The Blue Zebra Cichlid stands out against others with its electric blue colors that will light up every cichlid tank. You need to see it with your own eyes.
Like many cichlids though, their temperament can be a lot to handle. This can be difficult for beginners to deal with, so some fishkeeping experience is useful.
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Blue Zebra Cichlid Facts & Overview
|Color Form:||Light blue|
|Lifespan:||Up to 10 years|
|Size:||Up to 5 inches|
|Minimum Tank Size:||50 gallons|
|Tank Set-Up:||Freshwater with rocky caves|
The Blue Zebra Cichlid goes by a few names, such as the Cobalt Zebra, Cobalt Blue Zebra, or Cobalt Blue Mbuna. Their scientific name is Maylandia callainos and they’re part of the Cichlidae family.
They were originally classified in the Metriaclima genus, but this was later changed.
These are not recommended as beginner fish. Though their needs are fairly simple, some experience is useful to deal with their territorial nature.
Blue Zebra Cichlids are a popular species so you will likely find some in any pet stores selling cichlids. They will cost in the range of $10-$20.
Always check for signs of disease before buying individuals though.
In a healthy tank, each fish could survive for up to 10 years.
Aggression is very common among these fish. They will claim a territory around caves and crevices and defend it once they have become established in the tank.
They spend most of their time in the lower levels of the tank, hiding among the rocks and returning regularly to their territory.
Though it has “zebra” in the name, this species shows very little evidence of banding. They have a consistent light blue covering their entire body.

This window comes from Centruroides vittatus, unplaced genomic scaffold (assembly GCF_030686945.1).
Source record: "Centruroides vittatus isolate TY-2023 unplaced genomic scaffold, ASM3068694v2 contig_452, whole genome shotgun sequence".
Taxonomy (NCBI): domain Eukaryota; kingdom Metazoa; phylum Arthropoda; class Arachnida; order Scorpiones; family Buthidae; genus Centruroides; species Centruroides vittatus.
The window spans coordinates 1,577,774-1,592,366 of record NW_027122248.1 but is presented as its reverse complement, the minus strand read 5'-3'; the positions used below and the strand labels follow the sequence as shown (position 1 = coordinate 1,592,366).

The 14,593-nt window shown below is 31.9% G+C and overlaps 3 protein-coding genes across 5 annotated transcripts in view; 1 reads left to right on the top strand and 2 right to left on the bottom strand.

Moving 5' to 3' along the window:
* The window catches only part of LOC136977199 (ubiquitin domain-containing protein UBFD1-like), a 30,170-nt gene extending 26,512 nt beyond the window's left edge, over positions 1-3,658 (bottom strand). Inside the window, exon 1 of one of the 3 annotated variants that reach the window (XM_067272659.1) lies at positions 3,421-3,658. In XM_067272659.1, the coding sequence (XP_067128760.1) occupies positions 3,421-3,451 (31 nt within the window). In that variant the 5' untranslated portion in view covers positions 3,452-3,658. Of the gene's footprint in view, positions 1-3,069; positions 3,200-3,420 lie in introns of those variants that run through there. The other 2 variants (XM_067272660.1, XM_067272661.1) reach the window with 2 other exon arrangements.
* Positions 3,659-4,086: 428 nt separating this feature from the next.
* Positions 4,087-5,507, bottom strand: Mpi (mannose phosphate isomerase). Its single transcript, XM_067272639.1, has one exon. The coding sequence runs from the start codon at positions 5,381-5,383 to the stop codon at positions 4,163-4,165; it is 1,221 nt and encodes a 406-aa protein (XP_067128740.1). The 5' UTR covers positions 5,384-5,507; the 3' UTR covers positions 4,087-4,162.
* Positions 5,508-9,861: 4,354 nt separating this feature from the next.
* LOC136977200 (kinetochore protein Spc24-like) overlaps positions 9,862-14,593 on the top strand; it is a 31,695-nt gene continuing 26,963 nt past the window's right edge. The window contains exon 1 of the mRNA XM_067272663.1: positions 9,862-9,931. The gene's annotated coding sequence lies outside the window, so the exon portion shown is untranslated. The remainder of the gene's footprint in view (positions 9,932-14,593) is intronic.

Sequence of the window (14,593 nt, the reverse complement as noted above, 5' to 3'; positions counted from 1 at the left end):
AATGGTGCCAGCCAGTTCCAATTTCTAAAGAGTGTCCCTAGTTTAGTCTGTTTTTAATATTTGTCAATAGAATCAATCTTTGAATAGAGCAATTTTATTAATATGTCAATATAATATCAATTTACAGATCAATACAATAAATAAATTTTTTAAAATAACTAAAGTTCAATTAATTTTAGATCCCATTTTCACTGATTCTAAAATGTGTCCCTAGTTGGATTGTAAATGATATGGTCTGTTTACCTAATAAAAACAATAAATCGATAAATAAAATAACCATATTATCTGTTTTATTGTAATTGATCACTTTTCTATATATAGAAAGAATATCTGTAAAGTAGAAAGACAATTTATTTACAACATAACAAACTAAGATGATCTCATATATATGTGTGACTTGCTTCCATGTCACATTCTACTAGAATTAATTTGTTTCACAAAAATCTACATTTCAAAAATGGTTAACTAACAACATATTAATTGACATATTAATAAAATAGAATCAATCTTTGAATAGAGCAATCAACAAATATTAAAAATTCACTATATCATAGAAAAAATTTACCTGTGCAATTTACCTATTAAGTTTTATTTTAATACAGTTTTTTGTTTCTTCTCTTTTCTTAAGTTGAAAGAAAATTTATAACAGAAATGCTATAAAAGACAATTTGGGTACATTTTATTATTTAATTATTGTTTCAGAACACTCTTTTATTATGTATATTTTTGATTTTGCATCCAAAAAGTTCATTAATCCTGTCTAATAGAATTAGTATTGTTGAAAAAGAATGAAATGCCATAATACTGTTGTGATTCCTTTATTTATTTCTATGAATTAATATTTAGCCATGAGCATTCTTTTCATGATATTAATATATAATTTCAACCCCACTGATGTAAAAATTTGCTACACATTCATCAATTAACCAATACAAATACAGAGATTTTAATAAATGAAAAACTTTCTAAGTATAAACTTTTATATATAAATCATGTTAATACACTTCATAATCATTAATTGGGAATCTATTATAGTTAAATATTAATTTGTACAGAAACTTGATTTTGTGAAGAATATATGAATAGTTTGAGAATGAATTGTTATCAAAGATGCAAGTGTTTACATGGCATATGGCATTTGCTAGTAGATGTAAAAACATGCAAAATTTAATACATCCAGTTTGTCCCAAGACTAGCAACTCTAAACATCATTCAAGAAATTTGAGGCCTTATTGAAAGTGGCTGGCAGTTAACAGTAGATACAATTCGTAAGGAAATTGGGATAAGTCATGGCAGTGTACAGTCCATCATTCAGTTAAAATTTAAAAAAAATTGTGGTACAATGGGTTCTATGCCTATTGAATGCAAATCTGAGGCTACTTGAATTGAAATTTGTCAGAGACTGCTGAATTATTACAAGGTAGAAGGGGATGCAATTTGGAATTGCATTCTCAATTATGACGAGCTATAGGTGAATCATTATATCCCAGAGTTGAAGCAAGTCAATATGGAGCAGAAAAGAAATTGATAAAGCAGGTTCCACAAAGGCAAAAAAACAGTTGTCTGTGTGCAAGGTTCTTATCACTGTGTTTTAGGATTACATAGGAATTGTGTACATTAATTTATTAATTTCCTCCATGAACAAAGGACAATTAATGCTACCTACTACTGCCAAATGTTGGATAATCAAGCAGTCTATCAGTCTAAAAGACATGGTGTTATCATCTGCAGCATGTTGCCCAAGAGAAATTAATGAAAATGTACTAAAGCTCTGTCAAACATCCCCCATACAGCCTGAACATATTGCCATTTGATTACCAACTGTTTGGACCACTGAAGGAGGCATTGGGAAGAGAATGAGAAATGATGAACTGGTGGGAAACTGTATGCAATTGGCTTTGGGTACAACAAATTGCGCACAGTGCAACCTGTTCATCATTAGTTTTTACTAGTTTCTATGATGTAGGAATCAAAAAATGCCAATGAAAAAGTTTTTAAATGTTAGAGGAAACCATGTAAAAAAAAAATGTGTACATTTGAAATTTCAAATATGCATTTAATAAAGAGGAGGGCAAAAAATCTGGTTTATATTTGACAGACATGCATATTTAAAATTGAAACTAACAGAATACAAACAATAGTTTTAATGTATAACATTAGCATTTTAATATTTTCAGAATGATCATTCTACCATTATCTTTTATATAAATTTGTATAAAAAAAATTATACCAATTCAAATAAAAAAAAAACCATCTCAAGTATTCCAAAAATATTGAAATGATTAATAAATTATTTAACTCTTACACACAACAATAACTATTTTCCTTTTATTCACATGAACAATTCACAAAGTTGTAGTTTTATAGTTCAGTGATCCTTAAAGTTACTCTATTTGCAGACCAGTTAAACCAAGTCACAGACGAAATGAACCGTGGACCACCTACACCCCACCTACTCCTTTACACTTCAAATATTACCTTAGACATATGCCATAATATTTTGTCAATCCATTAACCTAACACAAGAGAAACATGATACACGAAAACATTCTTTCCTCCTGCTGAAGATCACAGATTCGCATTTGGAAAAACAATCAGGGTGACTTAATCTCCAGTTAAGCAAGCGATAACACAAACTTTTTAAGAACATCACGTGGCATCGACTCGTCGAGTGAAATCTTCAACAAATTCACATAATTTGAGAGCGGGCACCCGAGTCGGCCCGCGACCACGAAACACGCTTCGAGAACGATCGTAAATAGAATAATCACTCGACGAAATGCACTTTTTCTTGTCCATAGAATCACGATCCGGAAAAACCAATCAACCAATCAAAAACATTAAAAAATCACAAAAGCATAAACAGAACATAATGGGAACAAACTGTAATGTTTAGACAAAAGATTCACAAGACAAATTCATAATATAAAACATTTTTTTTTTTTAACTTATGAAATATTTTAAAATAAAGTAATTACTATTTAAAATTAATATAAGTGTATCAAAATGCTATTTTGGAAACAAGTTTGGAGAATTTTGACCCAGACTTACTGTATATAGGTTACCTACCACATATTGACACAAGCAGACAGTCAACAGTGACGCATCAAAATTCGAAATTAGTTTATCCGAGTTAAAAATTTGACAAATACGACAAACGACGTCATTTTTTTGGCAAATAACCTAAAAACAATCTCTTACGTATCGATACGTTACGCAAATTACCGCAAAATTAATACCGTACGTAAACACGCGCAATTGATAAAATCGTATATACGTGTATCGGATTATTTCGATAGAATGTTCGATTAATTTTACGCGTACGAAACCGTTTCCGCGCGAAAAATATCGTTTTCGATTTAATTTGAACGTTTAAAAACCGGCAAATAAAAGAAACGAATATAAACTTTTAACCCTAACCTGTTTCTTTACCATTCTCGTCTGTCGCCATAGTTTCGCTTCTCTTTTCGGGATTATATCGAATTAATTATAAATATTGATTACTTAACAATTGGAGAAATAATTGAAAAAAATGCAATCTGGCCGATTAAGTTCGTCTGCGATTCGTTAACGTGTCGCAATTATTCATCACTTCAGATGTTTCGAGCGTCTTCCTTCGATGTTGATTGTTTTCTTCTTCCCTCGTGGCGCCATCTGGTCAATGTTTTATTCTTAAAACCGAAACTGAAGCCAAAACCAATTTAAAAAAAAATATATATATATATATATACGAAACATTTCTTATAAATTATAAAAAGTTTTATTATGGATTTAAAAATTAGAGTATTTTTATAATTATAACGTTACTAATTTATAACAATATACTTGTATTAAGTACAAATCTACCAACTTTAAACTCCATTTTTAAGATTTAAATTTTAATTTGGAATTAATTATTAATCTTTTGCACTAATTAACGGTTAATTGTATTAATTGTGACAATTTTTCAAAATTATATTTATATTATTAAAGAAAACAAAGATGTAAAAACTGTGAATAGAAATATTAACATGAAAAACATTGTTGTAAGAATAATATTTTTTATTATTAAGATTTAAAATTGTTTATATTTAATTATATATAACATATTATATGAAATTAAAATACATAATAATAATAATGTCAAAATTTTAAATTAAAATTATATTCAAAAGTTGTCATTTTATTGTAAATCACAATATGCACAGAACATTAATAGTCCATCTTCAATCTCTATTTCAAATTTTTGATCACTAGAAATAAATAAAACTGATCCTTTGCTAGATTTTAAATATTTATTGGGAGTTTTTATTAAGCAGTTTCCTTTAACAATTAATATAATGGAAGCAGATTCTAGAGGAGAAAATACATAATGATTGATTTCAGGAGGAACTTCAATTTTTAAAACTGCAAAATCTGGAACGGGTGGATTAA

There are other color varieties, like the Pearl Zebra, Red Zebra, and Orange Blotch.
A fully grown adult will reach up to 5 inches. The body has spiny fins attached, most notably a long dorsal fin stretching from just behind the head to the tail.
On their head is a large black eye and big open mouth.
Females tend to be a bit smaller and duller in color.
Habitat and Tank Conditions
Blue Zebra Cichlids are endemic to Lake Malawi in Africa. They settle in rocky areas at the substrate near the shoreline. This is why they are also known as “Mbuna”, which means rockfish.
Anyone looking to add these fish to their aquarium should be aiming to design an environment as similar to their natural habitat as possible. Luckily, this isn’t too difficult.
Layer the bottom of the tank in either sand, crushed coral, or a mix of both.
On top of the substrate, you will need to spread out various rock formations to act as separate territories for different fish. Leave some open swimming spaces too though.
Adding live plants is also a good idea, but they will need to be hardy species so they can withstand high pH and any abuse from your fish.
The water should be 72°F-83°F with a pH between 7.5 and 8.5. Standard lighting will be fine.
Agitating the surface of the water is important for properly recreating their natural habitat. You can do this with a filter outlet or an air/water pump.
What Size Aquarium do they need?
These fish reach 5 inches long, which means they take up quite a lot of space, but they need extra space to form their territories.
A 50-gallon aquarium or larger is essential.